The Problem With Micronetworks

11 10 2010

As mentioned in this post on GeekWithLaptop, Facebook has introduced the concept of creating groups of online “friends.” These groups can range as something as small and intimate as college suitemates or an extended family, or something as large and diverse as the North America Man Boy Love Association (mentioned by Lora Bentley on her IT Business Edge blog as a prank pulled on Facebook founder Mark Zuckerberg by TechCrunch’s Michael Arrington).

The prank highlights the idea that is so discomforting about the Facebook Group platform: that anyone can be invited and included in a group sans permission. Before this gets misconstrued, this is partially true. While a user can invite or be invited into

 

TechCruch's Michael Arrington used the privacy loophole in the NAMBLA Facebook Group to add Mark Zuckerberg as a member.

 

a group by someone else, should the invitee leave that group, the inviter is unable to automatically add that person again without expressing a manual invitation. Even so, for a user to be included into a group without expressed consent is one of Facebook’s fundamental problems regarding user privacy.

Fast Company expert blogger Brian Solis notes in his post about Facebook Groups that “privacy is now a process of boundary management. It is in our control to define how much other people know about us, what they see, and the impressions they form.” Solis is absolutely right. However, a large part of Facebook users might not be in the same mindset. As a longtime Facebook user, I know for a fact how easy it is to invade a person’s privacy simply because they erred in managing privacy settings, such as friend lists and tagged photographs.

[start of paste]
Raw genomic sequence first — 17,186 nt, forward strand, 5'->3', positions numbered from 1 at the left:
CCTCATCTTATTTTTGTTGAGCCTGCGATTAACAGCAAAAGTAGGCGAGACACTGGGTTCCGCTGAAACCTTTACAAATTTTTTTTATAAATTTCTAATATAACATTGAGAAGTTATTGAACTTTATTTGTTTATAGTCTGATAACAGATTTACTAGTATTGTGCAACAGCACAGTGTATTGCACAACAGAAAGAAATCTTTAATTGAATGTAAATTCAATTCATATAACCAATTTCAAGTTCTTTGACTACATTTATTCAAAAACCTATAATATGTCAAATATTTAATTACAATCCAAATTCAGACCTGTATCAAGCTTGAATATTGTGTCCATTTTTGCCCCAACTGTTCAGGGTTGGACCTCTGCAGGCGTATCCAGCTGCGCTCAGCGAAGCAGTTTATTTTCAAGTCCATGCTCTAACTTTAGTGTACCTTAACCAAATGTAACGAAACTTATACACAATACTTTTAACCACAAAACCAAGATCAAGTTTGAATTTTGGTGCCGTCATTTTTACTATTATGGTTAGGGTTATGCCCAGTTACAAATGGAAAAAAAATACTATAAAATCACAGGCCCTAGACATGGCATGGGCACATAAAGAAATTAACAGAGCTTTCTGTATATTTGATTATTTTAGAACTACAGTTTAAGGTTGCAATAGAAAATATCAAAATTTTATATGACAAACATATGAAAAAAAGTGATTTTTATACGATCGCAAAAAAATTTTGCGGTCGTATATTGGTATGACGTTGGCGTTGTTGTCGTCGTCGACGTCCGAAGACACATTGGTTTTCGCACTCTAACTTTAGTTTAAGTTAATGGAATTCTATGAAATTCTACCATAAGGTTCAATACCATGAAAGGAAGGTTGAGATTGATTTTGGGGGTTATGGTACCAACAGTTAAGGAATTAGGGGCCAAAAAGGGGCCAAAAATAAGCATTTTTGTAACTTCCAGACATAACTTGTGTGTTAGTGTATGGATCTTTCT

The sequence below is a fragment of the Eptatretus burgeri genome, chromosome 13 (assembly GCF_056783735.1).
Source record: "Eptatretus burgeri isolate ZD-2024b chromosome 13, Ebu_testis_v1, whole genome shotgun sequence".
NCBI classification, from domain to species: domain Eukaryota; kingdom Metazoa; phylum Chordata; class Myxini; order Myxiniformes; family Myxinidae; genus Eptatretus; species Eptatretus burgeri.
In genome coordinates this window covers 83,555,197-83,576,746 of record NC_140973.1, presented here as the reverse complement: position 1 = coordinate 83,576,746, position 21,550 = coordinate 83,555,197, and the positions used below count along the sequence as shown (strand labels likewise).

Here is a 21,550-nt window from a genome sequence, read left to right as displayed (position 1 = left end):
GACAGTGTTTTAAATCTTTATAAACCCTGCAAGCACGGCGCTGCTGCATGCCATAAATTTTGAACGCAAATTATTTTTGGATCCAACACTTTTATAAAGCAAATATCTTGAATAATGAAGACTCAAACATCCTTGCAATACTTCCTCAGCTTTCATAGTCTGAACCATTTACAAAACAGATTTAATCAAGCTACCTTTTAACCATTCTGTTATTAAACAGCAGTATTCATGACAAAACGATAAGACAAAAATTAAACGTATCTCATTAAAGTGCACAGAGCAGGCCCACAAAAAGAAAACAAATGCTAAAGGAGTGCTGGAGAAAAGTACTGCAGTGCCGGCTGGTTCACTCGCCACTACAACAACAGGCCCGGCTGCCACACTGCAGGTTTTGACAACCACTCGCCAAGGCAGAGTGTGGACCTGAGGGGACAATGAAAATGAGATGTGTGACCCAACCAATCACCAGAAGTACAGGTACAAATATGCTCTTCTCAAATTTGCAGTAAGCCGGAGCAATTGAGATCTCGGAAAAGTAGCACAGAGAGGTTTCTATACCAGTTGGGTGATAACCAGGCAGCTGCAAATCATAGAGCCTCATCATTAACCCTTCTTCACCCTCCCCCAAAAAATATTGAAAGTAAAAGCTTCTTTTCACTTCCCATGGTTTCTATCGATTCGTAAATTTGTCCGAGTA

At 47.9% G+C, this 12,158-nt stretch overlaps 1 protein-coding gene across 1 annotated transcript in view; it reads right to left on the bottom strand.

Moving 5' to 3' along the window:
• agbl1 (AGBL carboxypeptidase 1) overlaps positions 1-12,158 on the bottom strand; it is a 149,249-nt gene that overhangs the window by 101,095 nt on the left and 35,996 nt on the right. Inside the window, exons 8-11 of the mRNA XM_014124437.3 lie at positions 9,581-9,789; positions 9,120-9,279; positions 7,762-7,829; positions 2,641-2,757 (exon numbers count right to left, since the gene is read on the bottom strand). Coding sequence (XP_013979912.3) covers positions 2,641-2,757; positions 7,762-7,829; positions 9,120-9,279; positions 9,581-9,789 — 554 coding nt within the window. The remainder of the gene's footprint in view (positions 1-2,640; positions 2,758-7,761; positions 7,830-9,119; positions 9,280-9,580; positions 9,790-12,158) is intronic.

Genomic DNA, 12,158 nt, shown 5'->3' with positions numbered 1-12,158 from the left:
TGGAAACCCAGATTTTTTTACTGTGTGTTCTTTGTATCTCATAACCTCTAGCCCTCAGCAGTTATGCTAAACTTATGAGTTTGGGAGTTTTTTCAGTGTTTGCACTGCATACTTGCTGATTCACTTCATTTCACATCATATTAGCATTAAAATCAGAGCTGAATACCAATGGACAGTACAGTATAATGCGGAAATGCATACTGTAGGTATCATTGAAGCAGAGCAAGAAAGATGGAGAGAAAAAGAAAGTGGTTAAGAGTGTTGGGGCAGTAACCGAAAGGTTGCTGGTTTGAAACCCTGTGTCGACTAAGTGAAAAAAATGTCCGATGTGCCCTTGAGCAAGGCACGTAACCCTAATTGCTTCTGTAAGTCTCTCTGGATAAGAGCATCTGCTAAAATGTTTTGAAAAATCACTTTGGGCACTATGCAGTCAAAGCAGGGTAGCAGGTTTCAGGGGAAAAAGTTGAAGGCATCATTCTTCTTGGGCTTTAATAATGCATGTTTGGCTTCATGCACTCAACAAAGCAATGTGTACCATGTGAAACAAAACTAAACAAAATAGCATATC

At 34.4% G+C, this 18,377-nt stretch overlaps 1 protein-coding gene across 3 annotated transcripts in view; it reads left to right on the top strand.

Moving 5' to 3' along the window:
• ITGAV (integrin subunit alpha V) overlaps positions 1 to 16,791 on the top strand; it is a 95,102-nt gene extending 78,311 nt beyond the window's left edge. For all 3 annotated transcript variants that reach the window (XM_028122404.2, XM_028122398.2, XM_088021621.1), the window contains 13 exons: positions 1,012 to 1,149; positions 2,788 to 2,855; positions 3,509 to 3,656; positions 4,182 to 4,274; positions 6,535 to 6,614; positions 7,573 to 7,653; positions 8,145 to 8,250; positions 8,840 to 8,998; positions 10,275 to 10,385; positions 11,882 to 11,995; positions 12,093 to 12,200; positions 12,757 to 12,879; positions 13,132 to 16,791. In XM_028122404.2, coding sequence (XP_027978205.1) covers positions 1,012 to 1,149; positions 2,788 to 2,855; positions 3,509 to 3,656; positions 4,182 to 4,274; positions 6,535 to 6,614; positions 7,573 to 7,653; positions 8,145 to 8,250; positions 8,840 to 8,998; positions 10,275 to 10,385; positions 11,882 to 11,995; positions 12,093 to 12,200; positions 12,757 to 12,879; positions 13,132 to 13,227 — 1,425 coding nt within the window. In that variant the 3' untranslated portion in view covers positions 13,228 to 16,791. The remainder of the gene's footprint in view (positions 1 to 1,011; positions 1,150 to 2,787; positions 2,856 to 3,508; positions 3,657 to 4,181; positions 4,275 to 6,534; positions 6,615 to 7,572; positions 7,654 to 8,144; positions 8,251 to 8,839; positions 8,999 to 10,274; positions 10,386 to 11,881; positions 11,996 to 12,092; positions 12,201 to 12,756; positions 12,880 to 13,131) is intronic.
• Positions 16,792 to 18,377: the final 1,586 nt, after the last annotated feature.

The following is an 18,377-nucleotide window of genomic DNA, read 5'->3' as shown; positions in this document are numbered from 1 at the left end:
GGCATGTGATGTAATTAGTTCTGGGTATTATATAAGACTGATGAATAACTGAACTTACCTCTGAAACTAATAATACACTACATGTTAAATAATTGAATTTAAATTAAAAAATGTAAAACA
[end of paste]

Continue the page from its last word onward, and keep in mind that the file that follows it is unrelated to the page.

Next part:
The idea of these micronetworks only makes this lack of privacy less secure; in unwittingly being included in Groups, potentially infinite people have access to any and all information not explicitly made unavailable in Facebook’s navigational gauntlet of privacy settings. Photographs from the weekend, unflattering status updates, it’s all accessible to family, employers, coworkers, etc.

In a world where Facebook is becoming exponentially more influential and omnipresent (it’s even on your TV’s!), users have a responsibility to themselves to appropriately manage their information output and especially upload (for example, if you have a picture of yourself hugging the toilet after a night out, it’s probably best not to post it).

Or, in the extreme case scenario, you can just opt out of Facebook altogether and close your account. I’m continuing to lean in that direction, it’s just a matter of coming to terms with communicating with people by email and phone again. One day.

For those of you that love corporate propaganda:

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